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The Windows operating system uses a cache for DNS entries. DNS (Domain Name System) is a core technology of the Internet that is used for communication. In particular, it is used to find IP addresses of domain names.
When users type a domain name into the browser, one of the first tasks performed when the site loads is to look up its IP address. The process requires access to DNS servers. Often, the ISP’s DNS servers are used automatically, but administrators can switch to other DNS servers, as these may be faster or offer better privacy.
Changing DNS providers can also help circumvent Internet censorship, if DNS is used to block access to certain sites.
Windows uses the DNS resolver cache to speed up lookups. Each DNS lookup is added to the cache to speed up consecutive visits to domains. Sometimes entries can become stale and point to the wrong IP address. Our guide to fixing host issues in browsers is still valid today. Clearing the cache can help with this, as it removes all cached items to start fresh.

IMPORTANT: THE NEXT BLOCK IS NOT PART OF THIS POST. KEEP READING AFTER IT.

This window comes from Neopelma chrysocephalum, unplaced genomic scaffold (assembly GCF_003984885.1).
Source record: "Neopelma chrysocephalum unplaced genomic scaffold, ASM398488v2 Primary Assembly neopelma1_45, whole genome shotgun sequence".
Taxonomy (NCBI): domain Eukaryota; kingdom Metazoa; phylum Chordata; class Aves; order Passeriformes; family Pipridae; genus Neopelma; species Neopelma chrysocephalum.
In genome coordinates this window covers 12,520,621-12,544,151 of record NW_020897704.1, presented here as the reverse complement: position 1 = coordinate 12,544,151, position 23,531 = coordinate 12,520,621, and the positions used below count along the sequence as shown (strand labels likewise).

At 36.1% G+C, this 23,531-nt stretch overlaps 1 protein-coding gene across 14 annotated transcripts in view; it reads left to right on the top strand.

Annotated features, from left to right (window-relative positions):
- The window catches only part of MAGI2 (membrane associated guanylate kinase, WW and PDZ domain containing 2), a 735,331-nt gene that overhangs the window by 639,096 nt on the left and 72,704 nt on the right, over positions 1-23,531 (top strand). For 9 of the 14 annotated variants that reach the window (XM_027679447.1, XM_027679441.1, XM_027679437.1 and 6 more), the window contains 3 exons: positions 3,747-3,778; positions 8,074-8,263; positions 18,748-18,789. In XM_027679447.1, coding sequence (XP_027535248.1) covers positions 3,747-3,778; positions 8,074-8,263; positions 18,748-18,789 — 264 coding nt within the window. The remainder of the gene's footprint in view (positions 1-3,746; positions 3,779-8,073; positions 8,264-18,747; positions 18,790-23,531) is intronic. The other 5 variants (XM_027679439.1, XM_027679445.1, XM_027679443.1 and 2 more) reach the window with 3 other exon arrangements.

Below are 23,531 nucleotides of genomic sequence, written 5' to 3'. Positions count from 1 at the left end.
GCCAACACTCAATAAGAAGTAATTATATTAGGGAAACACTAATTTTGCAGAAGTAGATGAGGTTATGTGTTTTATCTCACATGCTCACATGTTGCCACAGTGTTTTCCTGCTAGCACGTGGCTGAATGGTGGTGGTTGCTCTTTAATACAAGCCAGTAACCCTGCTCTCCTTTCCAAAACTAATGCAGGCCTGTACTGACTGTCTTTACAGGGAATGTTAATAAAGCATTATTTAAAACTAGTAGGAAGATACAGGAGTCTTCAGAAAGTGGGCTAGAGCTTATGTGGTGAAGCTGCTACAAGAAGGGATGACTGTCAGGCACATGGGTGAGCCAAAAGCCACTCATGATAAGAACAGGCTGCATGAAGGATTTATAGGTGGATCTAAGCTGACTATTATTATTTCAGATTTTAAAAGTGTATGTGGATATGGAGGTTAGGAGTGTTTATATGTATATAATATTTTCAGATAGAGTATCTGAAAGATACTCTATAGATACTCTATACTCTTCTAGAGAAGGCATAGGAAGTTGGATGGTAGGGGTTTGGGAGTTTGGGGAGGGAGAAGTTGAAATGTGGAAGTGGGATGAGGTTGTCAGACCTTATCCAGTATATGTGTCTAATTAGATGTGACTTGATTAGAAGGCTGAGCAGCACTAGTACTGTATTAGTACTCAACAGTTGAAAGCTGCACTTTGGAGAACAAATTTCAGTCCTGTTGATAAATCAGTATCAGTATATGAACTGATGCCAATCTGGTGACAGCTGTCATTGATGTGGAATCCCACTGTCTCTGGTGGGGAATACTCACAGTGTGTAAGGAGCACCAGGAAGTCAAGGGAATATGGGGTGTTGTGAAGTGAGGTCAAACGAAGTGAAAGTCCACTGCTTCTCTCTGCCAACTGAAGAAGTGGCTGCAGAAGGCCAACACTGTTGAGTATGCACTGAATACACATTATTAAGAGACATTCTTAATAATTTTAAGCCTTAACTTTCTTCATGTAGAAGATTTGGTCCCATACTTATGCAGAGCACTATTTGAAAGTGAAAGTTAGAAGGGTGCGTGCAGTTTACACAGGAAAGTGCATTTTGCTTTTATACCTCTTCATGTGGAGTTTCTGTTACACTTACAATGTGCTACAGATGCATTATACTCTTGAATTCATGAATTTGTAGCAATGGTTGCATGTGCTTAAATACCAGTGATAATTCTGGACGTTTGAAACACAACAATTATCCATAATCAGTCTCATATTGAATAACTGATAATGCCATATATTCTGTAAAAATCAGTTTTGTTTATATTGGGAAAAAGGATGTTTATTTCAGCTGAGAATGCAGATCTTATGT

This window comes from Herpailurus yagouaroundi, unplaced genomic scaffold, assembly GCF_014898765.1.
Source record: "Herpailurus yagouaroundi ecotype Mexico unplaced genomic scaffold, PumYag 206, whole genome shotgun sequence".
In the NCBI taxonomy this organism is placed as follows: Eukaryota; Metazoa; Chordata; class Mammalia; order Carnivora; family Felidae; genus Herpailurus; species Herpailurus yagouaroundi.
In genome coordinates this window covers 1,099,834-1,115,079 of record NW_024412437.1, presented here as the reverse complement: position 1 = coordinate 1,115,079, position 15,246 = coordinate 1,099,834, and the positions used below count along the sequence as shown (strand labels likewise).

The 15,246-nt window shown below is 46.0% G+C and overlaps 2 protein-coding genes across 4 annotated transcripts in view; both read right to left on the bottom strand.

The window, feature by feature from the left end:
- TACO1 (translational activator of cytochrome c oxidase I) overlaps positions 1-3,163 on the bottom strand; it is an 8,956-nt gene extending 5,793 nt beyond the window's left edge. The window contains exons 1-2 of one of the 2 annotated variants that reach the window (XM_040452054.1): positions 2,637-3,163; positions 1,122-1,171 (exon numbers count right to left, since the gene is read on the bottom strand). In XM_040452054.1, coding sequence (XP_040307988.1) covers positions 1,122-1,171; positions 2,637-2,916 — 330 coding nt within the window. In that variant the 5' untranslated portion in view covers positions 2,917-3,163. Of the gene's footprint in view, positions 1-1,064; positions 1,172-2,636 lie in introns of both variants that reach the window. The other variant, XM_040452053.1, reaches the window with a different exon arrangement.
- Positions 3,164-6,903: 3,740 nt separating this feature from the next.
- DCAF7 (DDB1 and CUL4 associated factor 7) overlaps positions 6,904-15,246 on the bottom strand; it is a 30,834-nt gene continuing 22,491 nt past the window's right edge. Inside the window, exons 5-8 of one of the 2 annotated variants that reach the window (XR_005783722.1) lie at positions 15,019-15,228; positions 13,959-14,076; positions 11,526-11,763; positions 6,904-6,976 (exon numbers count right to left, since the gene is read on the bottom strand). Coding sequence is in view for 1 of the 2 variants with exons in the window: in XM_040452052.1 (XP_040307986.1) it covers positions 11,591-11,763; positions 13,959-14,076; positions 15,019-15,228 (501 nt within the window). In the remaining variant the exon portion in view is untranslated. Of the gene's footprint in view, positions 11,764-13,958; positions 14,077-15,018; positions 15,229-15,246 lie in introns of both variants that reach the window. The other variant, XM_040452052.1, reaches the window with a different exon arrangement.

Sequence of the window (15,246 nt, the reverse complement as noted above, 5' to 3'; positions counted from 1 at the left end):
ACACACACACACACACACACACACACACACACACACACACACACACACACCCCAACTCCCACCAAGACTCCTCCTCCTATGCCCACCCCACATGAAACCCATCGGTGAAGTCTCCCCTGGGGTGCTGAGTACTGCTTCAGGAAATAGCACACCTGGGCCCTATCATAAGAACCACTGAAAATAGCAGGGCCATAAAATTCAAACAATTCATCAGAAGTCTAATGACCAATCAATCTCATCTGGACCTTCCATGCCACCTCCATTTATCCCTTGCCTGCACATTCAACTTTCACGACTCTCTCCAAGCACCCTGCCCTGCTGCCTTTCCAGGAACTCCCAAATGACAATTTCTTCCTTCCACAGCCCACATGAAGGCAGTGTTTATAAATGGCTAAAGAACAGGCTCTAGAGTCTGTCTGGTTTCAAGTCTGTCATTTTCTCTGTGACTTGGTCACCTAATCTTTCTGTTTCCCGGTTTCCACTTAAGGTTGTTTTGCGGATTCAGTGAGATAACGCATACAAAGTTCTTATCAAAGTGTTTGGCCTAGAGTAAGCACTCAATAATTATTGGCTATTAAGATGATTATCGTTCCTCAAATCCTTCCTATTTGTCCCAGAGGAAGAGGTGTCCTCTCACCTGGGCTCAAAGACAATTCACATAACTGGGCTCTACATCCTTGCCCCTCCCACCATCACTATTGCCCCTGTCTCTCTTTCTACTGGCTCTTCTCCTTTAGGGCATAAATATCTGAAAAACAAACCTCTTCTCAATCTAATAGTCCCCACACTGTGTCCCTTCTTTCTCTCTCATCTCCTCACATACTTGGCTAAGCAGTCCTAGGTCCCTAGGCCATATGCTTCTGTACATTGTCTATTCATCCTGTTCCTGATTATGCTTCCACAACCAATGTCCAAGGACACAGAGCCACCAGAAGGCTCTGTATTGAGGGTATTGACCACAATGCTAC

Tip: You can use the freeware DNSLookupView to log all DNS activity on Windows.
View all cached DNS entries
The list of cached entries can be useful for several purposes. Webmasters and developers can check if the correct IP address is assigned to a property, and users may be interested in seeing all entries, for example, to find out which domains were viewed during a session.
- Open the run box with the shortcut Windows-R.
- Type cmd.exe and press the Enter key.
- Type ipconfig /displayDNS to execute the command.
Windows returns all cached DNS entries in a long list. You can also redirect the output to a plain text file by running the command ipconfig /displayDNS > %USERPROFILE%Desktopdns.txt. This saves the output to the dns.txt file on the desktop.
The same command can also be run using PowerShell:
- Open Start, type powershell and select the result. If you have Terminal installed, type Terminal instead and select this result.
- Run the command powershell “Get-DnsClientCache | Format-Table -AutoSize”.
The output uses better formatting. You can also redirect the output to a text file using the command powershell “Get-DnsClientCache | Format-Table -AutoSize” >%USERPROFILE%DesktopDNS.txt.
To flush the DNS cache, run the command ipconfig /flushdns. Check this guide if you get the error Unable to flush DNS resolver.
Now you: Which DNS provider are you using? (via Eleven Forum)